Archive for August, 2013


Medicine Looks to Social Contributors to Illness

New care models promoted by the Affordable Care Act seek to identify social factors that contribute to patients’ medical problems.

Medical homes, ambulatory intensive care units, medical neighborhoods, and other new mechanisms may do more to help providers get to the root cause of some of their patients’ ills.  Today, that frequently is not the case.  In fact, most doctors do not believe they are prepared to help their patients address their medical ills and they also want to be paid when they do provide such assistance.

Learn more about renewed interest in identifying and addressing social factors that contribute to illness in this MedPage Today article.…

New Client

DeBrunner & Associates is pleased to welcome our newest client:  LeadingAge PA, an association of not-for-profit providers of services to seniors.…

Docs Accepting Medicare in Growing Numbers

The number of doctors who accept Medicare rose one-third between 2007 and 2011, contradicting frequent reports that frustration over how the federal government pays providers to serve seniors is chasing doctors out of the program.

According to the U.S. Department of Health and Human Services, 1.25 million doctors served Medicare patients in 2011, up from 925,000 in 2007.

Today, according to an HHS report, Medicare patients generally have no more trouble finding physicians than those with private insurance, although doing so can be a greater challenge in some densely populated areas.

Learn more about Medicare and its ability to ensure an adequate supply of participating doctors in this USA Today article.…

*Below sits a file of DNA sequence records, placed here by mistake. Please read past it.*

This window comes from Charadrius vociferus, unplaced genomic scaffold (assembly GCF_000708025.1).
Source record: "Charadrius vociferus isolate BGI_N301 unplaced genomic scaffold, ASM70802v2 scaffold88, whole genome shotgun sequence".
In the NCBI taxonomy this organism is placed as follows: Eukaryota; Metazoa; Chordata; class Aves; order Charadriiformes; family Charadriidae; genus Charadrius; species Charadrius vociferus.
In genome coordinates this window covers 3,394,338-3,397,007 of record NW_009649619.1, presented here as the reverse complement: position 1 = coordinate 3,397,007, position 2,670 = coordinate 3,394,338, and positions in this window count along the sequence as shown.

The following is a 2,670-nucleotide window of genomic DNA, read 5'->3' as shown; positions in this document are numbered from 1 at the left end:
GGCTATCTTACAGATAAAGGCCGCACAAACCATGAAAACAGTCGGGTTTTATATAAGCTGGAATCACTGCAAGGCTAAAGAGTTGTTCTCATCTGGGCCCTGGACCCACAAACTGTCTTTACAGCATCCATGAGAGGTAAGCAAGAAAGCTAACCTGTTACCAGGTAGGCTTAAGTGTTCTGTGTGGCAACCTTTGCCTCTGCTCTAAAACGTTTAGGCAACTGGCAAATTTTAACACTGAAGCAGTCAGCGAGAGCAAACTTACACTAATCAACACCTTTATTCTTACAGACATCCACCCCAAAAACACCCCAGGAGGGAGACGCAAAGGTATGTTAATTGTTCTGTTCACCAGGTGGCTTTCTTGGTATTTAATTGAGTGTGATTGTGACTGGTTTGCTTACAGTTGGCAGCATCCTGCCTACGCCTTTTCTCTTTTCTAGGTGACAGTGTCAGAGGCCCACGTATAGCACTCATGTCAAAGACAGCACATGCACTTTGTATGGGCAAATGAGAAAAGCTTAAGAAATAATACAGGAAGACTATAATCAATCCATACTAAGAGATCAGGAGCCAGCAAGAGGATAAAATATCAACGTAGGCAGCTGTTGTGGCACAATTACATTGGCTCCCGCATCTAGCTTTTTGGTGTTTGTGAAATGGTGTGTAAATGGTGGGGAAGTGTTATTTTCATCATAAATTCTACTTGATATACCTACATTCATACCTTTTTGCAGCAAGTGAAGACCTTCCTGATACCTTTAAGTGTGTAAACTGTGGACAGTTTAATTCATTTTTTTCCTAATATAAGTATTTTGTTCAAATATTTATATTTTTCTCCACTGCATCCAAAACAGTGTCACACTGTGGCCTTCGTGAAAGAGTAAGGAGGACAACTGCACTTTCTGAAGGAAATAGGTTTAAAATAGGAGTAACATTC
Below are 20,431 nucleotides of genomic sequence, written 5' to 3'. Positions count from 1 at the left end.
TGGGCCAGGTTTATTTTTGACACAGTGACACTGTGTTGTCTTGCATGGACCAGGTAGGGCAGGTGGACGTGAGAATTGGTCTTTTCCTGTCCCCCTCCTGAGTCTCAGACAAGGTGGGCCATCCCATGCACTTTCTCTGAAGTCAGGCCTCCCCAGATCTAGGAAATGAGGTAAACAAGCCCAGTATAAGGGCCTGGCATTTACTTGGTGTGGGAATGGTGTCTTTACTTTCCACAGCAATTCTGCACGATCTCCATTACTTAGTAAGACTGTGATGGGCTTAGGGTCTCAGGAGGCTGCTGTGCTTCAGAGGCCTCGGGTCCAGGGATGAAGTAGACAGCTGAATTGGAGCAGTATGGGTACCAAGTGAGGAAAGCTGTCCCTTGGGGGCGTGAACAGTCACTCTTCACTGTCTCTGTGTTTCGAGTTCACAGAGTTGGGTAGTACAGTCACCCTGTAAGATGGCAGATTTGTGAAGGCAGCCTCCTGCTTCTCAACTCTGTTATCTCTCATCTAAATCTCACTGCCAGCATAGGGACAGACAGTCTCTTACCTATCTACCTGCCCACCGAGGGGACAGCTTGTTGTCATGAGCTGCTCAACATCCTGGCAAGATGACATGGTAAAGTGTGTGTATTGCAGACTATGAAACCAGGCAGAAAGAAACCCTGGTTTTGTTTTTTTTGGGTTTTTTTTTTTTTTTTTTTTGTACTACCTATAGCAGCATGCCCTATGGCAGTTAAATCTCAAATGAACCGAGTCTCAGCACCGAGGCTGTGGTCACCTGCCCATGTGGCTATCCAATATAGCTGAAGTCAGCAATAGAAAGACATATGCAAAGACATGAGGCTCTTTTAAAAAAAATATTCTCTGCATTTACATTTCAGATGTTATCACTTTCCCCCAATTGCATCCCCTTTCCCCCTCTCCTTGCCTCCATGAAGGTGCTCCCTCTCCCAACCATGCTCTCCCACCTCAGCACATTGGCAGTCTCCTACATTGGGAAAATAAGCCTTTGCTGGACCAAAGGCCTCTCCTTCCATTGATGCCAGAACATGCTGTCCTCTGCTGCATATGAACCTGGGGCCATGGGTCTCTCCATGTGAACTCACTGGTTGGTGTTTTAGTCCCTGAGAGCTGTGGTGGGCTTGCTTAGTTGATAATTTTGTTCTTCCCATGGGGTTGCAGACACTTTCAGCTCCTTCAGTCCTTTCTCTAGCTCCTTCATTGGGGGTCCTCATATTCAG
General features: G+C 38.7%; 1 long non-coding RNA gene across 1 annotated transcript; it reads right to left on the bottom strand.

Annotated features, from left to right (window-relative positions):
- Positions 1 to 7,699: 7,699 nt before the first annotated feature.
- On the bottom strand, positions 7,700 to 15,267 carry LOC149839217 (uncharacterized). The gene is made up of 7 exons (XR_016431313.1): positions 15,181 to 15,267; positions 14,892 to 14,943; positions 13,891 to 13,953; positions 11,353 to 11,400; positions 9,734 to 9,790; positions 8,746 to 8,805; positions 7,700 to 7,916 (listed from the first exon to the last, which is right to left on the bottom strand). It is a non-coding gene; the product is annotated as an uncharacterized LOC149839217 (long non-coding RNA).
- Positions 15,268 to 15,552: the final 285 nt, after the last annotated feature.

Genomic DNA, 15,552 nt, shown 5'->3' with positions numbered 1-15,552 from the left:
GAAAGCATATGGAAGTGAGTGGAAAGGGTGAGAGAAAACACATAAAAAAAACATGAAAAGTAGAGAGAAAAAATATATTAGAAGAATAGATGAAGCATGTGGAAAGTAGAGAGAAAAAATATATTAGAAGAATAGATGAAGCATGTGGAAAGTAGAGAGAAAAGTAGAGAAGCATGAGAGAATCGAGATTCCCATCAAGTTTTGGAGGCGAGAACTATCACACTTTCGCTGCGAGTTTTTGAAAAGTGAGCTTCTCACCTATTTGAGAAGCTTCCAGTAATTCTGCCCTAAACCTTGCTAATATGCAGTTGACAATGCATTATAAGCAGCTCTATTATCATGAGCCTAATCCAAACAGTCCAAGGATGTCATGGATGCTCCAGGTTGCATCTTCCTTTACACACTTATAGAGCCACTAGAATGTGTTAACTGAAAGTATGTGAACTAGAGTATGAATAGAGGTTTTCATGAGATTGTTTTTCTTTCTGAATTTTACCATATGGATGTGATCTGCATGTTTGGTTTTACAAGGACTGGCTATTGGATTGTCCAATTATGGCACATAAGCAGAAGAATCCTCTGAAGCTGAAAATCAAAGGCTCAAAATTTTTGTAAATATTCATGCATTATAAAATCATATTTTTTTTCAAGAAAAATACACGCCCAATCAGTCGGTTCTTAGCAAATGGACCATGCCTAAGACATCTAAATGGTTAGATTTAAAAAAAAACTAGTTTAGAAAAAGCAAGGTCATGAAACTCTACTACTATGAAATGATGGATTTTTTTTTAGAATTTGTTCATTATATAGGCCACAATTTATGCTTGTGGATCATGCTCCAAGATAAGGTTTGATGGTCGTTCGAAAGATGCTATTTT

Insurance Subsidies Will Be Common

Nearly half of all individuals and families expected to turn to health insurance exchanges for insurance policies under the Affordable Care Act will be entitled to federal subsidies to help pay their premiums.

Those subsidies will average more than $5500 per family and cover two-thirds of the premium’s overall cost.

These were among the findings of a recent Kaiser Family Foundation analysis.  Read more about the analysis and the future that awaits individuals and families in the new individual health insurance market in this CQ HealthBeat article presented by the Commonwealth Fund.…

Insurance Alternatives for Undocumented Residents

While the Affordable Care Act will do a great deal to help low- and middle-income Americans obtain health insurance, this help does not extend to the more than 11 million undocumented residents currently in the U.S.

In a new report, the Commonwealth Fund takes a closer look at these undocumented residents:  their health care needs and possible alternatives to help them gain access to care.  Find the report, Undocumented and Uninsured:  Barriers to Affordable Care for Immigrant Populations, on the Commonwealth Fund’s web site.…